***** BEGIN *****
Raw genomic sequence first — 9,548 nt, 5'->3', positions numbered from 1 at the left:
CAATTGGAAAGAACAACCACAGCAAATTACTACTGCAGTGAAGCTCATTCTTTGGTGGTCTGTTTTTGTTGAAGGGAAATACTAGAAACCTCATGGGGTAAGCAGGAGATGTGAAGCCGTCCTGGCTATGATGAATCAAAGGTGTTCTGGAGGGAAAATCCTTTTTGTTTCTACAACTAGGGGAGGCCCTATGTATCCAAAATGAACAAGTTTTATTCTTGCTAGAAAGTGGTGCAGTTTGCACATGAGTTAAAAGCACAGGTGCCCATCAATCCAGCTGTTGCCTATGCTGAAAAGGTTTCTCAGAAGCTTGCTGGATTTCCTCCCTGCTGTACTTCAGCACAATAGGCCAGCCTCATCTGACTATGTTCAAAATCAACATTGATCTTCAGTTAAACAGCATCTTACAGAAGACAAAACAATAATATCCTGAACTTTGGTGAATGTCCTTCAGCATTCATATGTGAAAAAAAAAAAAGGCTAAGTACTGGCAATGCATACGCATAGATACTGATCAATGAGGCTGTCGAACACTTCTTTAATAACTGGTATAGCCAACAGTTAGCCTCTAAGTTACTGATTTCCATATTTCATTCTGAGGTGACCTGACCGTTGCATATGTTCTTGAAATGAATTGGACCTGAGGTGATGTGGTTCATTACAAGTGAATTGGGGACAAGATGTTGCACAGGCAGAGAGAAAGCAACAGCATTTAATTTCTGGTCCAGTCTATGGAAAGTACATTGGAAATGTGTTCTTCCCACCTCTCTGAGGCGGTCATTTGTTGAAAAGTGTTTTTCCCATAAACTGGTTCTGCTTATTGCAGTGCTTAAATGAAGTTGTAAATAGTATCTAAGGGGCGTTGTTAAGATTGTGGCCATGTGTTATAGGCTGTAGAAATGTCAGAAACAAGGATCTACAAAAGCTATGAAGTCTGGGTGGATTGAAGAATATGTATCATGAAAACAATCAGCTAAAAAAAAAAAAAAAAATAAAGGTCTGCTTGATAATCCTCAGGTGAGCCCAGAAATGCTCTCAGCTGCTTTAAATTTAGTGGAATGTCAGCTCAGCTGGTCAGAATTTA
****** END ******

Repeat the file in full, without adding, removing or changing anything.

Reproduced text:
Raw genomic sequence first — 9,548 nt, 5'->3', positions numbered from 1 at the left:
CAATTGGAAAGAACAACCACAGCAAATTACTACTGCAGTGAAGCTCATTCTTTGGTGGTCTGTTTTTGTTGAAGGGAAATACTAGAAACCTCATGGGGTAAGCAGGAGATGTGAAGCCGTCCTGGCTATGATGAATCAAAGGTGTTCTGGAGGGAAAATCCTTTTTGTTTCTACAACTAGGGGAGGCCCTATGTATCCAAAATGAACAAGTTTTATTCTTGCTAGAAAGTGGTGCAGTTTGCACATGAGTTAAAAGCACAGGTGCCCATCAATCCAGCTGTTGCCTATGCTGAAAAGGTTTCTCAGAAGCTTGCTGGATTTCCTCCCTGCTGTACTTCAGCACAATAGGCCAGCCTCATCTGACTATGTTCAAAATCAACATTGATCTTCAGTTAAACAGCATCTTACAGAAGACAAAACAATAATATCCTGAACTTTGGTGAATGTCCTTCAGCATTCATATGTGAAAAAAAAAAAAGGCTAAGTACTGGCAATGCATACGCATAGATACTGATCAATGAGGCTGTCGAACACTTCTTTAATAACTGGTATAGCCAACAGTTAGCCTCTAAGTTACTGATTTCCATATTTCATTCTGAGGTGACCTGACCGTTGCATATGTTCTTGAAATGAATTGGACCTGAGGTGATGTGGTTCATTACAAGTGAATTGGGGACAAGATGTTGCACAGGCAGAGAGAAAGCAACAGCATTTAATTTCTGGTCCAGTCTATGGAAAGTACATTGGAAATGTGTTCTTCCCACCTCTCTGAGGCGGTCATTTGTTGAAAAGTGTTTTTCCCATAAACTGGTTCTGCTTATTGCAGTGCTTAAATGAAGTTGTAAATAGTATCTAAGGGGCGTTGTTAAGATTGTGGCCATGTGTTATAGGCTGTAGAAATGTCAGAAACAAGGATCTACAAAAGCTATGAAGTCTGGGTGGATTGAAGAATATGTATCATGAAAACAATCAGCTAAAAAAAAAAAAAAAAATAAAGGTCTGCTTGATAATCCTCAGGTGAGCCCAGAAATGCTCTCAGCTGCTTTAAATTTAGTGGAATGTCAGCTCAGCTGGTCAGAATTTA